Lunar New Year - The Festivities, The Fireworks, The Fluffy Rabbit
While nations across the globe already celebrated the coming of 2023, some parts of the world just recently geared up for the Lunar New Year.
Considering the sheer number of celebrators alone, China, the world’s most populous country - over 1.4 billion as of this writing - seemingly led the merriments last January 22nd.
Picture these things in your mind:
The exquisite Chinese calligraphy adorning the lanterns and bright red envelopes. The vibrant dragon dance and lion dance. The illuminating fireworks display, not to mention the noisy but fun firecrackers.
How can anyone miss the Lunar New Year, with its animated celebration going beyond the Great Wall of China?
COPYRIGHT_WI: Published on https://washingtonindependent.com/lunar-new-year/ by Katya Ryder on 2023-01-24T02:32:57.853Z
Chinese New Year 2023 Lion Dance Performance, Hong Kong 癸卯年年初一舞獅表演
Not even China, which also happens to be the world’s second largest country, can contain the annual Lunar New Year celebration.
Its observance and revelry have long reached the shores of its Asian neighbors near and far:
- Indonesia (Imlek)
- Mongolia (Tsagaan Sar)
- South Korea (Seollal)
- Tibet (Losar)
- Vietnam (Tet)
If a western calendar serves as a reference, according to Encyclopedia Britannica, Lunar New Year typically falls between January 21 and February 20.
This 2023, January 22 marks the date of this extra special occasion.
Despite the difference in the length of celebration, nationalities who observe the Lunar New Year commonly do the following as part of the general festivities:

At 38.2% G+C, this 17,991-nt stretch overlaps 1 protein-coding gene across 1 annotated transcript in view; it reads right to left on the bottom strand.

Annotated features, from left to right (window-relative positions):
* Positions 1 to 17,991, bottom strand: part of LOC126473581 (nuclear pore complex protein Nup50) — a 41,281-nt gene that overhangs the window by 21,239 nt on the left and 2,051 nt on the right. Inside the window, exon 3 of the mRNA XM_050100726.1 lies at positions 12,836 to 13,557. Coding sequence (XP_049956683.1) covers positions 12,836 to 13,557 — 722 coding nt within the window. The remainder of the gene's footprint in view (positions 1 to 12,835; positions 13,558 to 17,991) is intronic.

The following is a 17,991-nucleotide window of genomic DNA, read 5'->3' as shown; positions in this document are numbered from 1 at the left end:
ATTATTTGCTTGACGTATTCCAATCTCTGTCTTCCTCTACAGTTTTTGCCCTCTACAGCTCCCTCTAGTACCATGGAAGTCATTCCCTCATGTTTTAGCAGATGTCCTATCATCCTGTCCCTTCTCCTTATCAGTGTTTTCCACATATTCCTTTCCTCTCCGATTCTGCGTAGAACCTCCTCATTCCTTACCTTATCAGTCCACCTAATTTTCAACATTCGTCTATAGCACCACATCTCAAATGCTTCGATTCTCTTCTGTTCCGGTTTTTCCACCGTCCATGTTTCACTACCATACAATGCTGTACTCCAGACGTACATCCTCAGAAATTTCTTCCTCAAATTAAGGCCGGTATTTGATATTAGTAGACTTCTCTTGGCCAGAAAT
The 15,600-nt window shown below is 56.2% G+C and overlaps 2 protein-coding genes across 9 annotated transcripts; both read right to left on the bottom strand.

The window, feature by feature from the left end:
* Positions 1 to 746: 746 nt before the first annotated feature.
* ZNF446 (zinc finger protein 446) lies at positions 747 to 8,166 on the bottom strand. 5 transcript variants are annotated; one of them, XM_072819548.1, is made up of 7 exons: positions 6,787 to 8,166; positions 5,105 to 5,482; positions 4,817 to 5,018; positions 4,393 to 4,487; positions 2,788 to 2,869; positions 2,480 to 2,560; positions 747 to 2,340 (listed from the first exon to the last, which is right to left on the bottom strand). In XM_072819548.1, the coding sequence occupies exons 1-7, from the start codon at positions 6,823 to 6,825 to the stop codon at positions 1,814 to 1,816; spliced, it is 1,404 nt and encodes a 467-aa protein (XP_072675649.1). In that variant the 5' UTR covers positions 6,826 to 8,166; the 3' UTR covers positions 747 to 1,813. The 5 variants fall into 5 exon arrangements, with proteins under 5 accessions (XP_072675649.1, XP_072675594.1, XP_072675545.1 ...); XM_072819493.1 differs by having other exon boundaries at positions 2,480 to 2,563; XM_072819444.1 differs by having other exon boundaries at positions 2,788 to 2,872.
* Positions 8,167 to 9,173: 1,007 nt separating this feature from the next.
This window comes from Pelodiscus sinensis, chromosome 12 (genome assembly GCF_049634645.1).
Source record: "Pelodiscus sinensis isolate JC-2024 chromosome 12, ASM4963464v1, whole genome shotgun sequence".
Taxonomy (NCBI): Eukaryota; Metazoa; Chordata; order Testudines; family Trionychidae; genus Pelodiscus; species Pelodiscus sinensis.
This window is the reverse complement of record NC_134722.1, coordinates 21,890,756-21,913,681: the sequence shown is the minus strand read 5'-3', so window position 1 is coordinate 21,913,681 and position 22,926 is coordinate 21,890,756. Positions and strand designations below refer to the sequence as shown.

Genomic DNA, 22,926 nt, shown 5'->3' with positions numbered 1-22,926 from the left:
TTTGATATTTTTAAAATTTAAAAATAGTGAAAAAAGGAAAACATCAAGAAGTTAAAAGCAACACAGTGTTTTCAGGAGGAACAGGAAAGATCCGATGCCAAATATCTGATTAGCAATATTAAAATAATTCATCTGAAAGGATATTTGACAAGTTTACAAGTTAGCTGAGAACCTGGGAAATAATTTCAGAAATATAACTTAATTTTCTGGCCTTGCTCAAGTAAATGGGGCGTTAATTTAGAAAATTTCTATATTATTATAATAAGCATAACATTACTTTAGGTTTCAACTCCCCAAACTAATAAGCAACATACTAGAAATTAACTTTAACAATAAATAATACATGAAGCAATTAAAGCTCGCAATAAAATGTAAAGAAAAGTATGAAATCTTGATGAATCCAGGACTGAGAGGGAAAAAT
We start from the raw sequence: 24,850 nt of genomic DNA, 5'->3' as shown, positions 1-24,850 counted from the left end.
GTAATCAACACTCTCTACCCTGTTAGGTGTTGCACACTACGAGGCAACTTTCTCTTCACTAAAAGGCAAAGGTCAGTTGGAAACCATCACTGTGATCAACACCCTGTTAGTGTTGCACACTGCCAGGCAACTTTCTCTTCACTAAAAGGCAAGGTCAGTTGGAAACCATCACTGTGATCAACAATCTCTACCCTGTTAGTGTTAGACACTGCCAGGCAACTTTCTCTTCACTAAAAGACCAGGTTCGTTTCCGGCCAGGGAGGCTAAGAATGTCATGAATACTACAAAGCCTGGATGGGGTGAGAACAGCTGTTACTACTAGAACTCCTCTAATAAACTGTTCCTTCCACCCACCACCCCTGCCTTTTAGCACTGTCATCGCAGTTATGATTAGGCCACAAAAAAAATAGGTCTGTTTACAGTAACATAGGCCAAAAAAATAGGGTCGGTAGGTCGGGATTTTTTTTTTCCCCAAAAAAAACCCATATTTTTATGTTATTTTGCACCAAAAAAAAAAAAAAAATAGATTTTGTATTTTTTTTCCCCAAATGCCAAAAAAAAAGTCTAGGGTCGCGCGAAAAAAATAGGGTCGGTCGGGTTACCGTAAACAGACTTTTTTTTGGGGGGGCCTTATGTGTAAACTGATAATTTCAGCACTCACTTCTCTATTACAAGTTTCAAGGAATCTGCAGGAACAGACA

- do prior spring cleaning
- prepare a feast and eat together as a family
- visit each other (relatives, neighbors)
- visit the grave of dead family members/relatives/ancestors
- pay respect to the deities (e.g., temple visits, religious rituals and customs)
Jordan Sully, the owner of the site ThaiGuider, wrote about how the Thai people celebrate it for three days, with the first day (Wan Jaai) being a shopping day.
The second day (Wan Wai) is when they offer food and prayers to their deities and demised relatives. On the last day (Wan Tiao), they visit their grandparents and other elderly relatives.
It’s also a 3-day celebration in South Korea; in Tibet, five days. Still, with all the celebrations, the Lunar New Year is not a public holiday in Thailand and Cambodia.
In Singapore, according to the travel guidebook Frommer’s, since 1987, people would partake in the River Hongbao revelries. The celebration has since become nine days long.
These two festivals are the same in the sense that they both celebrate the dawn of a new year.
In China, the Chinese New Year, also called Spring Festival (Chunjie), is celebrated at the beginning of the winter solstice or dongzhi (typically January 21) until the start of spring or ichun (usually February 20).